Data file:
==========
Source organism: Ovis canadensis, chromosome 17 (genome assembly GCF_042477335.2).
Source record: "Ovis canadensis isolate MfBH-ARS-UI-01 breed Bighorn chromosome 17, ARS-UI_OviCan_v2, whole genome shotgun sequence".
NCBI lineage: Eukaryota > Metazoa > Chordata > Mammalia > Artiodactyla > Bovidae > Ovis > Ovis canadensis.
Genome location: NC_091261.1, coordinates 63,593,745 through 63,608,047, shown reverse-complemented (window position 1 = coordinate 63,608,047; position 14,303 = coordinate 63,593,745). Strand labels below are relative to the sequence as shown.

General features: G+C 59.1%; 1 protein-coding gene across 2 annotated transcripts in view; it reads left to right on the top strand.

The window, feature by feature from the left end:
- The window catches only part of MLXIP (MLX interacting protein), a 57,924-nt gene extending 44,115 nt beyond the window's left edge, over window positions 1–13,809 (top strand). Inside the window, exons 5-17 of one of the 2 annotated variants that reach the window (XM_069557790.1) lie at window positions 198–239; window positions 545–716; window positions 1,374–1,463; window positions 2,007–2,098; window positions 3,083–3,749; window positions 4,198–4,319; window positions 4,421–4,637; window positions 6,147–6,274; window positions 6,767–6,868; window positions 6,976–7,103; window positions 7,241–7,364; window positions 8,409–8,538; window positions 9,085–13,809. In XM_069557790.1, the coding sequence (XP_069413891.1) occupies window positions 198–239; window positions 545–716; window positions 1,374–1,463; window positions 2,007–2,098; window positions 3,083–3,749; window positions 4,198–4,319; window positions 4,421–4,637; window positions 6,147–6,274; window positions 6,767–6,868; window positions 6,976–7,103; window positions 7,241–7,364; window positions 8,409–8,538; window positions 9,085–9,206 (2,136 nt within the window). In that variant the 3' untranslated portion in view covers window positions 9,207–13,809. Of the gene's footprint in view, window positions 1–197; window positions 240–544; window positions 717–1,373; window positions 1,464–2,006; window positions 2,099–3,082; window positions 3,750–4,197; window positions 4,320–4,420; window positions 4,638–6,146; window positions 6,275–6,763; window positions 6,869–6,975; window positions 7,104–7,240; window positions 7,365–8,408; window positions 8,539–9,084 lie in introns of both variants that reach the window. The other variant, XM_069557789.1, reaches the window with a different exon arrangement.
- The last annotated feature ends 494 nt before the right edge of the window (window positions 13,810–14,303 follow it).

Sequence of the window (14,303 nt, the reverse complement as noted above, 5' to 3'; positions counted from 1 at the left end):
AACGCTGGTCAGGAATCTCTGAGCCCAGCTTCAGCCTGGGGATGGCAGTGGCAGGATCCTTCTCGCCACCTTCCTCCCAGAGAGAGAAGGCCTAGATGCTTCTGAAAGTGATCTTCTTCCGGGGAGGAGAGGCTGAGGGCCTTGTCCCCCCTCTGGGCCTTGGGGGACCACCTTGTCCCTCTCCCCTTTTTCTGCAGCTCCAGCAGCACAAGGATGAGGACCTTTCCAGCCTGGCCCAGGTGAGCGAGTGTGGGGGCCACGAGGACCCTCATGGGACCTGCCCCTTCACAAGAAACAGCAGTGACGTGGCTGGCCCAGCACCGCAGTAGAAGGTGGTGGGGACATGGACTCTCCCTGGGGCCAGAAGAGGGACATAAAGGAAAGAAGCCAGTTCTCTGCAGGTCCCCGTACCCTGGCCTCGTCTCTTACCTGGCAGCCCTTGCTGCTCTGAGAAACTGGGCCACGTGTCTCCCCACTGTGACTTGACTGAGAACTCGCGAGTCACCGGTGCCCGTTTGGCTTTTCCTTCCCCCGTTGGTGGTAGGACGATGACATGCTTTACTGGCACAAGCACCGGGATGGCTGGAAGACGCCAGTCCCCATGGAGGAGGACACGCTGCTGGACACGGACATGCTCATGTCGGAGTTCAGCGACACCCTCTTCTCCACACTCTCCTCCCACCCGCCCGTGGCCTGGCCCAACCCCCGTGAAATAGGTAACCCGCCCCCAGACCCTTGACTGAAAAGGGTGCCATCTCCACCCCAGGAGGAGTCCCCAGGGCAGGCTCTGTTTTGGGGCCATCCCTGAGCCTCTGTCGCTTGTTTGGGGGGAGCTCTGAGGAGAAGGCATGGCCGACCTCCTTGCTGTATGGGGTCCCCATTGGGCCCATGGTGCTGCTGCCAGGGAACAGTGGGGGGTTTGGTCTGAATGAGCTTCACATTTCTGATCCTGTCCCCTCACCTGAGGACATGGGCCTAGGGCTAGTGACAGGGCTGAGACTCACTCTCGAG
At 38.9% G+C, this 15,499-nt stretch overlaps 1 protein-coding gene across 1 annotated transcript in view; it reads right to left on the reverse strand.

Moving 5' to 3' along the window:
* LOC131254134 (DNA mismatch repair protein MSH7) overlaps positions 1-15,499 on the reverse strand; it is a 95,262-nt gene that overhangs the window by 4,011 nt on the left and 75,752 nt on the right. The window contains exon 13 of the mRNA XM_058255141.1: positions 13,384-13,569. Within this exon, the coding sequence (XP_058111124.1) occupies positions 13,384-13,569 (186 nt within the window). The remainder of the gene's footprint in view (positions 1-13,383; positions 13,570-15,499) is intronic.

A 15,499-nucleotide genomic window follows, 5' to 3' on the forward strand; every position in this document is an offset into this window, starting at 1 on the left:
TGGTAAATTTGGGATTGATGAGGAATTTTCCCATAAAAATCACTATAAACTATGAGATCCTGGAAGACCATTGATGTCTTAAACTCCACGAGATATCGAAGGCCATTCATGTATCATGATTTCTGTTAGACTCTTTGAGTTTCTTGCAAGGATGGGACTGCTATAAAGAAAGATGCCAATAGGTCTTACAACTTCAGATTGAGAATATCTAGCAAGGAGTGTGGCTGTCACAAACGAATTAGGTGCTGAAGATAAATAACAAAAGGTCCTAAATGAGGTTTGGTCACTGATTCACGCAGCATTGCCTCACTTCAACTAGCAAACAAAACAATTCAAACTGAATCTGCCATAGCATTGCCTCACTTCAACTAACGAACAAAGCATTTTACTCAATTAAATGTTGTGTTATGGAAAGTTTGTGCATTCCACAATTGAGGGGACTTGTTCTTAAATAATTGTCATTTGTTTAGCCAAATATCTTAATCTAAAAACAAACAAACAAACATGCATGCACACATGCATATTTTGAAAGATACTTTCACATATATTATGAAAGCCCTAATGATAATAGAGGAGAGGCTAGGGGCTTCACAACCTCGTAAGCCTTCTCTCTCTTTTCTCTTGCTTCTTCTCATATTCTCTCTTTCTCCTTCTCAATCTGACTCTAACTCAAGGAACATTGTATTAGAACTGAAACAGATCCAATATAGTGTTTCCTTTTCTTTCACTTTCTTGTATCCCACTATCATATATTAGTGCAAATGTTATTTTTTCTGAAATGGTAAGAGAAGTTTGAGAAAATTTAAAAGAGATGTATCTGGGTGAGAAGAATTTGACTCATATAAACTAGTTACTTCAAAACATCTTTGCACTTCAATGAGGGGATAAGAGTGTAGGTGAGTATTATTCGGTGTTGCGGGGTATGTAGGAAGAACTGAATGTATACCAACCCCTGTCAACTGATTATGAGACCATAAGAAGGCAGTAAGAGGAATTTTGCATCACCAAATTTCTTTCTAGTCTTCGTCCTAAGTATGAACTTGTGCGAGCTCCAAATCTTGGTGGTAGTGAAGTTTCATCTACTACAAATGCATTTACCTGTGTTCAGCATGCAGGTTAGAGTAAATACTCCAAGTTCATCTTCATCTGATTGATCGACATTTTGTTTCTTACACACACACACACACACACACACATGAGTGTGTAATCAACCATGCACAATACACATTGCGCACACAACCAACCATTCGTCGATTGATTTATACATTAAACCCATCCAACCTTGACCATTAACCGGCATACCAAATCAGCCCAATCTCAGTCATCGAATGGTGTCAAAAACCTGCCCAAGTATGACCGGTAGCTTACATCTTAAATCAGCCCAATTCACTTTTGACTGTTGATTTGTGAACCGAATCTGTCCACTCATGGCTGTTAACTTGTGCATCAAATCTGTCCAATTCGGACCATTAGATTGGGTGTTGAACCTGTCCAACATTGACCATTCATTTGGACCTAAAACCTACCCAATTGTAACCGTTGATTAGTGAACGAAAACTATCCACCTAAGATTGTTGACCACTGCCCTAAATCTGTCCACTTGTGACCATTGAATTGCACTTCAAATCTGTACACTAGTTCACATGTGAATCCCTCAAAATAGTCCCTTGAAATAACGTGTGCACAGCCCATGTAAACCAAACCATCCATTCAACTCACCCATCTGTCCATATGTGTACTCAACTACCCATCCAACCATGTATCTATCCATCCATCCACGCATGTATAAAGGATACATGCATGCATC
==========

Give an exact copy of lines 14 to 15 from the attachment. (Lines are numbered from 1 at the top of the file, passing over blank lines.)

A 15,499-nucleotide genomic window follows, 5' to 3' on the forward strand; every position in this document is an offset into this window, starting at 1 on the left:
TGGTAAATTTGGGATTGATGAGGAATTTTCCCATAAAAATCACTATAAACTATGAGATCCTGGAAGACCATTGATGTCTTAAACTCCACGAGATATCGAAGGCCATTCATGTATCATGATTTCTGTTAGACTCTTTGAGTTTCTTGCAAGGATGGGACTGCTATAAAGAAAGATGCCAATAGGTCTTACAACTTCAGATTGAGAATATCTAGCAAGGAGTGTGGCTGTCACAAACGAATTAGGTGCTGAAGATAAATAACAAAAGGTCCTAAATGAGGTTTGGTCACTGATTCACGCAGCATTGCCTCACTTCAACTAGCAAACAAAACAATTCAAACTGAATCTGCCATAGCATTGCCTCACTTCAACTAACGAACAAAGCATTTTACTCAATTAAATGTTGTGTTATGGAAAGTTTGTGCATTCCACAATTGAGGGGACTTGTTCTTAAATAATTGTCATTTGTTTAGCCAAATATCTTAATCTAAAAACAAACAAACAAACATGCATGCACACATGCATATTTTGAAAGATACTTTCACATATATTATGAAAGCCCTAATGATAATAGAGGAGAGGCTAGGGGCTTCACAACCTCGTAAGCCTTCTCTCTCTTTTCTCTTGCTTCTTCTCATATTCTCTCTTTCTCCTTCTCAATCTGACTCTAACTCAAGGAACATTGTATTAGAACTGAAACAGATCCAATATAGTGTTTCCTTTTCTTTCACTTTCTTGTATCCCACTATCATATATTAGTGCAAATGTTATTTTTTCTGAAATGGTAAGAGAAGTTTGAGAAAATTTAAAAGAGATGTATCTGGGTGAGAAGAATTTGACTCATATAAACTAGTTACTTCAAAACATCTTTGCACTTCAATGAGGGGATAAGAGTGTAGGTGAGTATTATTCGGTGTTGCGGGGTATGTAGGAAGAACTGAATGTATACCAACCCCTGTCAACTGATTATGAGACCATAAGAAGGCAGTAAGAGGAATTTTGCATCACCAAATTTCTTTCTAGTCTTCGTCCTAAGTATGAACTTGTGCGAGCTCCAAATCTTGGTGGTAGTGAAGTTTCATCTACTACAAATGCATTTACCTGTGTTCAGCATGCAGGTTAGAGTAAATACTCCAAGTTCATCTTCATCTGATTGATCGACATTTTGTTTCTTACACACACACACACACACACACACATGAGTGTGTAATCAACCATGCACAATACACATTGCGCACACAACCAACCATTCGTCGATTGATTTATACATTAAACCCATCCAACCTTGACCATTAACCGGCATACCAAATCAGCCCAATCTCAGTCATCGAATGGTGTCAAAAACCTGCCCAAGTATGACCGGTAGCTTACATCTTAAATCAGCCCAATTCACTTTTGACTGTTGATTTGTGAACCGAATCTGTCCACTCATGGCTGTTAACTTGTGCATCAAATCTGTCCAATTCGGACCATTAGATTGGGTGTTGAACCTGTCCAACATTGACCATTCATTTGGACCTAAAACCTACCCAATTGTAACCGTTGATTAGTGAACGAAAACTATCCACCTAAGATTGTTGACCACTGCCCTAAATCTGTCCACTTGTGACCATTGAATTGCACTTCAAATCTGTACACTAGTTCACATGTGAATCCCTCAAAATAGTCCCTTGAAATAACGTGTGCACAGCCCATGTAAACCAAACCATCCATTCAACTCACCCATCTGTCCATATGTGTACTCAACTACCCATCCAACCATGTATCTATCCATCCATCCACGCATGTATAAAGGATACATGCATGCATC